This is a picture of the Crown Point Lighthouse I took a few weeks ago. Located on the western shore of Lake Champlain, the tower was erected in 1858. It was one of about a dozen on the shores and islands on the lake helping ships navigate what was once an important commercial route. In 1912 the lighthouse was redesigned as a monument to Samuel de Champlain, an early European explorer of the lake that now bears his name. The lake has traditional names, of course, an Abenaki one being Bitabagw, “the lake between.”
The mystery I’m working on takes place on an island in this lake (entirely fictional, though some of the lake’s real islands are inhabited). Of course I’m going to work a lighthouse into the story. It’s been done many times before, but lighthouses are so romantic and spooky that I can’t resist.
I will be presenting at MoonCon on Sunday, June 6th at 10 a.m. Eastern Time (3:00 p.m. UK Time). My 45 minute session, about deer magic, is entitled “Staring Back at the Deer.”
The Conference is all day Saturday and Sunday. Here is the link: https://www.facebook.com/MoonBooks/
See you there!
MoonCon is a FREE! virtual conference featuring your favorite MoonBooks authors. Your chance to listen and ask questions in real time. No pre-registration required. Just tune in via the MoonBooks Facebook page.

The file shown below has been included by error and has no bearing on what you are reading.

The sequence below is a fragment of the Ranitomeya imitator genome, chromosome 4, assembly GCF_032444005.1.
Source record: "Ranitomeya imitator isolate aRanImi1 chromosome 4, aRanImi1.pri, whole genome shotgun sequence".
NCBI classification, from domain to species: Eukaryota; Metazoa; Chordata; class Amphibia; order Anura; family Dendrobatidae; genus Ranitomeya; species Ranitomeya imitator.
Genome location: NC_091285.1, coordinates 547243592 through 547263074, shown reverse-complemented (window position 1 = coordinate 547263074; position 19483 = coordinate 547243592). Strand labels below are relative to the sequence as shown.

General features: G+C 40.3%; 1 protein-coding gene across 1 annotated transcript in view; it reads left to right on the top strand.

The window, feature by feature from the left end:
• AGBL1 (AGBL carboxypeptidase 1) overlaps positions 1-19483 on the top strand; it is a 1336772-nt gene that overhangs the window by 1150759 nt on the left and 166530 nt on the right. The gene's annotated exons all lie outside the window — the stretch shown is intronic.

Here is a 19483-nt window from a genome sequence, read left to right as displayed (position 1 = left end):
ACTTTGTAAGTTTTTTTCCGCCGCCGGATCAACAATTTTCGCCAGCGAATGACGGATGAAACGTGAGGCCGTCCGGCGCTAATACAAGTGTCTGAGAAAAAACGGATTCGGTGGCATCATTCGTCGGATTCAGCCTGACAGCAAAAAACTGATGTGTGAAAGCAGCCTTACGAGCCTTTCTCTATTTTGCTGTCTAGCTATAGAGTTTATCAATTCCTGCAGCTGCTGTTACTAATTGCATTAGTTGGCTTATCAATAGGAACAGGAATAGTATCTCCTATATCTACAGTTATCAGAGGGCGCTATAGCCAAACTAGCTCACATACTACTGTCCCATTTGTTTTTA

I will be giving a talk Sunday June 6th at 10:00 am Eastern Time (3:00 UK) on deer magic.
The talks will be taped and available sometime later, so if that’s too early for you, no worries.
Lesbian feminist folksinger Alix Dobkin died this past Wednesday May 19th. Alix was an instrumental leader of the second wave feminist movement. A talented songwriter with a strong clear voice, Alix began her career in Greenwich Village with other influential legends of the sixties but left that road to concentrate on inspiring the new generation of lesbian feminists. Her solo album Lavender Jane Loves Women broke new ground in politics and music.
I have seen Alix in concert probably more than any other musician. Not because I made a point of following her around like a wimmin’s music Deadhead, but because she made herself available to the women’s community, playing in places like Columbus, Ohio, where I grew up. She was actually responsible for my living on wimmin’s land, in a way. I was traveling alone and wound up in Tucson with little money left and no friends in the area. I saw that Alix was appearing that night at a local church and figured I’d meet some like-minded women there. That’s how I ended up at a women’s intentional community in the Sonora Desert.
Alix contributed significantly to feminist politics and music. I attended a slideshow she gave at a local women’s coffeehouse in the early 80s analyzing sexism in music. I still think about that slideshow; it ruined popular music for me forever.
Going to a concert with Alix was in some ways like being in a cocoon. She was so personable that I felt like I knew her, but come to think of it I probably never spoke to her. I saw her in concert in almost every place I’ve lived, and some places I was only visiting. I always met some great women at an Alix concert. We had a loving tight-knit yet accessible women’s community once, and Alix was one of the women who made it happen.